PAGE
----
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No. 27: May-Jun 1983

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Anomalous redshifts (again)

For years Halton Arp has been searching the skies for anomalous astronomical objects. Among the many maverick items in his catalog are objects that seem physically related but have radically different redshifts. Examine for instance the illustration, which shows the large galaxy NGC 7603 (possessing a supposed recessional velocity of 8,700 km/sec) and its smaller companion at the end of the filament, which recedes at the much higher velocity of 16,900 km/sec. According to the Theory of the Expanding Universe, the greater the recessional velocity (as measured by the red or Doppler shift), the farther away the object is. But Arp's many examples of physically connected galaxies with wildly different redshifts suggest that some of the disparities in redshifts may actually be due to the related objects flying apart from each other. In the illustration, the small companion might have been "shot out" of its parent galaxy at high velocity by some unappreciated galactic gun.

(Arp, Halton C.; "Related Galaxies with Different Redshifts?" Sky and Telescope, 65:307, 1983.)

Comment. Left unsaid in Arp's article is the possibility that redshifts are not good measures of distance. If they are not, doubt is cast on the Theory of the Expanding Universe and the reality of the Big Bang itself. Some astronomers, according to news items in scientific publications, have heard enough about discordant redshifts and would rather see scarce telescope time used for other types of work!

Reference. Anomalous quasar redshifts are cataloged at AQF2 in Stars, Galaxies, Cosmos. For details on this book, visit: here.

Anomalous red shifts (Halton Arp)

From Science Frontiers #27, MAY-JUN 1983. 1983-2000 William R. Corliss

Science Frontiers Sourcebook Project Reviewed in:

Quotes

  • "A sourcebook of unexplained phenomena is therefore a valuable addition to a collection of scientific literature. William R. Corliss has provided this in the past with his source books of scientific anomalies in several subjects, and now he has provided it for astronomy. He has done an excellent job of collecting and editing a large amount of material, taken in part from scientific journals and in part from scientific reporting in the popular or semi-scientific press." -- "The Mysterious Universe: A Handbook of Astronomical Anomalies", reviwed by Thomas Gold, Cornell University, in Icarus, vol.41, 1980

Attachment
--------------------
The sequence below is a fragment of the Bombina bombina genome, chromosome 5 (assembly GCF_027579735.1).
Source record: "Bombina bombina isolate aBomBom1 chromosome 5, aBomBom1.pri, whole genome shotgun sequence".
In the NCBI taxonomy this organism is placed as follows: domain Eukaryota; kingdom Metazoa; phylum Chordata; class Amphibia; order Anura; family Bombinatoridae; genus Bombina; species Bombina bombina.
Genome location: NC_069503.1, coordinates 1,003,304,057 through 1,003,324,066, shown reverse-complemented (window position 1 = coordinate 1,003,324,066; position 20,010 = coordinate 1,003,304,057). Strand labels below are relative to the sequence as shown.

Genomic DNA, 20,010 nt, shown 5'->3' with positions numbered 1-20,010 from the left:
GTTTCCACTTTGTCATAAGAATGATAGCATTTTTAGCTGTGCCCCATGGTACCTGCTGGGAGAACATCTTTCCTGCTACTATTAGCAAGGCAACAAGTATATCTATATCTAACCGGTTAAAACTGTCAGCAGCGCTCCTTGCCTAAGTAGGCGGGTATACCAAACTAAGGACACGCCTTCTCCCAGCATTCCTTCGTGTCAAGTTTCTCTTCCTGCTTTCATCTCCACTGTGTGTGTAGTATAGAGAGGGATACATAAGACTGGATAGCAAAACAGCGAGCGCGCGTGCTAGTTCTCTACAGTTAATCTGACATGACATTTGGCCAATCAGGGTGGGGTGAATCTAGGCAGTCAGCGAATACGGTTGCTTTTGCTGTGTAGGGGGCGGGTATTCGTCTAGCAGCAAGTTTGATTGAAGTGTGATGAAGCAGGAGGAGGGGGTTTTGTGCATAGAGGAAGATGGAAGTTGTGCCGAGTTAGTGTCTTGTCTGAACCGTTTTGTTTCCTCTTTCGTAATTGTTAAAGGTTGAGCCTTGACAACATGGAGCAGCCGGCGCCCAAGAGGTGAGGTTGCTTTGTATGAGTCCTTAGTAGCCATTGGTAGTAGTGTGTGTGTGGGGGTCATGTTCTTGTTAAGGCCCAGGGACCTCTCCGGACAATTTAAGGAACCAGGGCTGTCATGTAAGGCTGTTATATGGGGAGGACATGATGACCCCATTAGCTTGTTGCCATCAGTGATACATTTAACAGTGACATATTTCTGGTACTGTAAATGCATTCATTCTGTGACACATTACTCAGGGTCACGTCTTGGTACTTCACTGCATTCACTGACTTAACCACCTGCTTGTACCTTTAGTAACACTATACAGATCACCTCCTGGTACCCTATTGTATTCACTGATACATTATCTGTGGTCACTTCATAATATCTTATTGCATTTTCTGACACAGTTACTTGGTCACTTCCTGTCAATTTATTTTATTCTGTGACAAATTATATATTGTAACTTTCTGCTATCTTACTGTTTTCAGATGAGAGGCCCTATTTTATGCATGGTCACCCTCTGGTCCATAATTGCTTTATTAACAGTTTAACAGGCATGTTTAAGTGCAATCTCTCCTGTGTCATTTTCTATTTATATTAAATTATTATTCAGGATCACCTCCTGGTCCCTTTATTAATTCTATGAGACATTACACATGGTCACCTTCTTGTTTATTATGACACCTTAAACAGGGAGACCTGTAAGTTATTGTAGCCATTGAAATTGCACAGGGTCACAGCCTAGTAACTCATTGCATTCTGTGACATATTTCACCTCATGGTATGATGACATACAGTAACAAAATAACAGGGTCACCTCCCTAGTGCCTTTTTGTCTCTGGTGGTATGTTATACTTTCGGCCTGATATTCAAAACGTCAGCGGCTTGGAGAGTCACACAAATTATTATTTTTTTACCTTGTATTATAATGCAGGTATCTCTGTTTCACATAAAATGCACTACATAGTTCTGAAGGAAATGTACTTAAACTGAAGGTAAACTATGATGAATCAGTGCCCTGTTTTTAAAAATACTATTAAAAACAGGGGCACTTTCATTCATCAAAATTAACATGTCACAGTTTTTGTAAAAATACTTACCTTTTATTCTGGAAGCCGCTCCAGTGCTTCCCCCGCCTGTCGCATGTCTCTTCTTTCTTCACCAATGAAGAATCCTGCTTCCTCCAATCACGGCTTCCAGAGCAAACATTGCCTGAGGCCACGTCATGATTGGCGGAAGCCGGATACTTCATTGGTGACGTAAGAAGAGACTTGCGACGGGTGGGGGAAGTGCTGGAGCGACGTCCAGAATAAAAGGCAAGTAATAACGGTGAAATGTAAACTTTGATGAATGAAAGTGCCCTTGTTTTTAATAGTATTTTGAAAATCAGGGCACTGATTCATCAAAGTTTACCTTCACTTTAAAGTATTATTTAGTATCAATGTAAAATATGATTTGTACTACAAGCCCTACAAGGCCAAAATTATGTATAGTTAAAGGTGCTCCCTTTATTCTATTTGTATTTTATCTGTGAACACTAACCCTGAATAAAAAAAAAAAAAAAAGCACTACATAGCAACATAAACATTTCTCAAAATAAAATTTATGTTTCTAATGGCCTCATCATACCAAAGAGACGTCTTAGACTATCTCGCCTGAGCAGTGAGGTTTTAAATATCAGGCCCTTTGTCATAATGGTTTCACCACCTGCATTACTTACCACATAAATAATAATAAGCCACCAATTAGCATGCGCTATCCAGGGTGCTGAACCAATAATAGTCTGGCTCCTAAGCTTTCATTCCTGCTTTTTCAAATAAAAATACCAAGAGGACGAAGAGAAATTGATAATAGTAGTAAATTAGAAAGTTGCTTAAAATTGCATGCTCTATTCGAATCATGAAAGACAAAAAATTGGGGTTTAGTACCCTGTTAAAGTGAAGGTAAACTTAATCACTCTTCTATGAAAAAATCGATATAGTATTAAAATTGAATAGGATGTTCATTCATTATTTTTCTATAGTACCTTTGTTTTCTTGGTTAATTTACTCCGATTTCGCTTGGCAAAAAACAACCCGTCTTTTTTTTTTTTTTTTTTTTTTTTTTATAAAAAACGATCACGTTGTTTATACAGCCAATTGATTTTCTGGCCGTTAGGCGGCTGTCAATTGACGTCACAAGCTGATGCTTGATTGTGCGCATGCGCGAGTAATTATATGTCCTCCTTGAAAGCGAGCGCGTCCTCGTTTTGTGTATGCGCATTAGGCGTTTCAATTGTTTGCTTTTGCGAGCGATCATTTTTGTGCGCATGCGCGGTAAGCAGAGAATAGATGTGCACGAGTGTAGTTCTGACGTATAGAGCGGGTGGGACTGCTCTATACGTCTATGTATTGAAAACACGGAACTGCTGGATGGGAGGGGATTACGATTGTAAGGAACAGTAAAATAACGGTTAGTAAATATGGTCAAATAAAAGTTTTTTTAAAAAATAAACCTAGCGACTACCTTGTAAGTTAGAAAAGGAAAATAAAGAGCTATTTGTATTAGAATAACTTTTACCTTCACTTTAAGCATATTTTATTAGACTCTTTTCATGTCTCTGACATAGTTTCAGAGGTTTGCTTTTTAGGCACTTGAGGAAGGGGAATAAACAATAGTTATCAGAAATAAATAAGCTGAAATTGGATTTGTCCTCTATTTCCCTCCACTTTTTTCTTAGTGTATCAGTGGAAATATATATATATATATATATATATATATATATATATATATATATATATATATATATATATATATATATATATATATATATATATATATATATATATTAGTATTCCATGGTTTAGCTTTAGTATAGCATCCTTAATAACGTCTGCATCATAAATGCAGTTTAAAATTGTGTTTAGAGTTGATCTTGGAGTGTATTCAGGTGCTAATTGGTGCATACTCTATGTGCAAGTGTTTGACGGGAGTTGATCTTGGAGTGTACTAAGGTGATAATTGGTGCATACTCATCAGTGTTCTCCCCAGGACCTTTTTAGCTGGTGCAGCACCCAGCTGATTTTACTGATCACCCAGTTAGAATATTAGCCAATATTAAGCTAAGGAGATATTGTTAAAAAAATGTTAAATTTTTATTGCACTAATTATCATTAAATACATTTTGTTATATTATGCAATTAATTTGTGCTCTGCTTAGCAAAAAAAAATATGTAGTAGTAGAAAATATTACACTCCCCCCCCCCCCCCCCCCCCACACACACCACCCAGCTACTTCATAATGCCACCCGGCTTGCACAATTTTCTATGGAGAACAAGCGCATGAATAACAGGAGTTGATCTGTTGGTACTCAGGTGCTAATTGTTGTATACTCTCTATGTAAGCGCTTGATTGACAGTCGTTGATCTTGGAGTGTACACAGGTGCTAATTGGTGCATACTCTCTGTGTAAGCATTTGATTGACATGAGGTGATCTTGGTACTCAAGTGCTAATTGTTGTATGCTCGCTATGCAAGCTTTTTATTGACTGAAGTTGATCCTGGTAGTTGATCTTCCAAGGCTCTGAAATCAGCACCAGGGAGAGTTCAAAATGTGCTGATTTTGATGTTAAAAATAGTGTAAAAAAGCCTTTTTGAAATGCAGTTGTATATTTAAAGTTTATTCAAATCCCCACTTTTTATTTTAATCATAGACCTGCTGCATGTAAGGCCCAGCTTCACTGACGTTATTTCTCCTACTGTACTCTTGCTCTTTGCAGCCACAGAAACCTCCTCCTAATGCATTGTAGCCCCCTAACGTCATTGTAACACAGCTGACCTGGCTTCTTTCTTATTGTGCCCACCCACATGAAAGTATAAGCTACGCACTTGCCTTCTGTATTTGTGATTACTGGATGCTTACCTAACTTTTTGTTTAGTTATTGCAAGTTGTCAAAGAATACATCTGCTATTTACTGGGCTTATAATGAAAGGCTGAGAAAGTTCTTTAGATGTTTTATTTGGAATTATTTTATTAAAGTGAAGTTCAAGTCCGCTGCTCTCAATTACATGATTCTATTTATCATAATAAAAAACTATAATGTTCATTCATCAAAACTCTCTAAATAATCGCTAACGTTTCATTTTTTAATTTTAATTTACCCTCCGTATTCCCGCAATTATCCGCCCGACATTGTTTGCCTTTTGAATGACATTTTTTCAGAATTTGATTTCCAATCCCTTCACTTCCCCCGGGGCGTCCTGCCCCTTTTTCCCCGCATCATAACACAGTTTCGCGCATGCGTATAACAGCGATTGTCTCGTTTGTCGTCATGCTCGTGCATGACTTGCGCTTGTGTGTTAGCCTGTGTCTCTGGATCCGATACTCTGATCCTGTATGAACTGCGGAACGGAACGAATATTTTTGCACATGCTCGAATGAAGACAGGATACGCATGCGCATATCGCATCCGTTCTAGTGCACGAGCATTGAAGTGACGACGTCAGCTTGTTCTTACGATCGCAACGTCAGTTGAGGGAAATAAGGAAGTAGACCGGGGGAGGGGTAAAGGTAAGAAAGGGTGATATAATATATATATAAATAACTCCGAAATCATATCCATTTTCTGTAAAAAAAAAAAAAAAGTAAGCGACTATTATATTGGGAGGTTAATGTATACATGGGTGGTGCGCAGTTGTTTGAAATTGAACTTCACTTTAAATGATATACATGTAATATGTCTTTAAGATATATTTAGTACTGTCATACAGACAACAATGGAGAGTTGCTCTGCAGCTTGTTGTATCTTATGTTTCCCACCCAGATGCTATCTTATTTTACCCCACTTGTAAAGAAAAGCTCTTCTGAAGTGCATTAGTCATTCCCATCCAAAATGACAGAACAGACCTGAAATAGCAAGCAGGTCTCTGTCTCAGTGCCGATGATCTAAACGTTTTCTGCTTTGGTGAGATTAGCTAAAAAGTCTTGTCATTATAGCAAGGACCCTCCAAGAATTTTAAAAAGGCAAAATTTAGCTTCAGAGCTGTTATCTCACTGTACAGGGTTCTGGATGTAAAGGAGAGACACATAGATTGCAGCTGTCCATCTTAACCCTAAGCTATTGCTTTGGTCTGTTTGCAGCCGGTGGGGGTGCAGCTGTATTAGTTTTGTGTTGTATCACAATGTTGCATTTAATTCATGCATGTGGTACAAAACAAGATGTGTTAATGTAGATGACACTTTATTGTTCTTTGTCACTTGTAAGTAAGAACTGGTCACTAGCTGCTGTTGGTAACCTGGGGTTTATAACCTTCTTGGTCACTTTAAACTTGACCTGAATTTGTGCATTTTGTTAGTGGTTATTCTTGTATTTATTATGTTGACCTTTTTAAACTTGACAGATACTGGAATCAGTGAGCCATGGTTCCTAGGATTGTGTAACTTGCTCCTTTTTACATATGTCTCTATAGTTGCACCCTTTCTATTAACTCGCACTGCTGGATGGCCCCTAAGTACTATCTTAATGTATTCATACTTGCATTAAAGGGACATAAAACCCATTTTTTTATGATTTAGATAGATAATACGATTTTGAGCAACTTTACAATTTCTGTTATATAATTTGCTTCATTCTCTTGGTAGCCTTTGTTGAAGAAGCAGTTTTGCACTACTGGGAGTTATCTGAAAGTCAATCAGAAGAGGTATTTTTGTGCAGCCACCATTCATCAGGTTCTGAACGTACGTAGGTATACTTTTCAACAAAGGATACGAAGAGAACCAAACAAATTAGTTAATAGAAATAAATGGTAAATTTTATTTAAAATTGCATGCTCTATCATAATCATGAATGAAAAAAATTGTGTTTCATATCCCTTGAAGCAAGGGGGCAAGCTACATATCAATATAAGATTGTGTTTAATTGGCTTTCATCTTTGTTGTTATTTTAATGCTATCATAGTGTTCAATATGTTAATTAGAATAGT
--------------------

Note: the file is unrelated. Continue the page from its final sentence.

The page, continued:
• "An interesting, systematic presentation of unusual weather [..] This book is recommended for a general audience" --"Corliss, William R., Tornados, Dark Days, Anomalous Precipitation, and Related Weather Phenomena, Sourcebook Project, 1983.", revieweed in Choice, September 1983
  • "..the science is necessarily somewhat speculative, but Corliss's symthesis is based on reputable sources." -- "Corliss, William R. (Compiler). Lightning, Auroras, Nocturnal Lights, and Related Luminous Phenomena" reviwed by Joseph M. Moran, Univ. of Wisconsin in Science Books and Films, Sep/Oct 1983

  • "Before opening the book, I set certain standards that a volume which treads into dangerous grounds grounds like this must meet. The author scrupulously met, or even exceeded those standards. Each phenomenon is exhaustively documented, with references to scientific journals [..] and extensive quotations" -- "Book Review: The moon and planets: a catalog of astronomical anomalies", The Sourcebook Project, 1985., Corliss, W. R., Journal of the Royal Astronomical Society of Canada, Vol. 81, no. 1 (1987), p. 24., 02/1987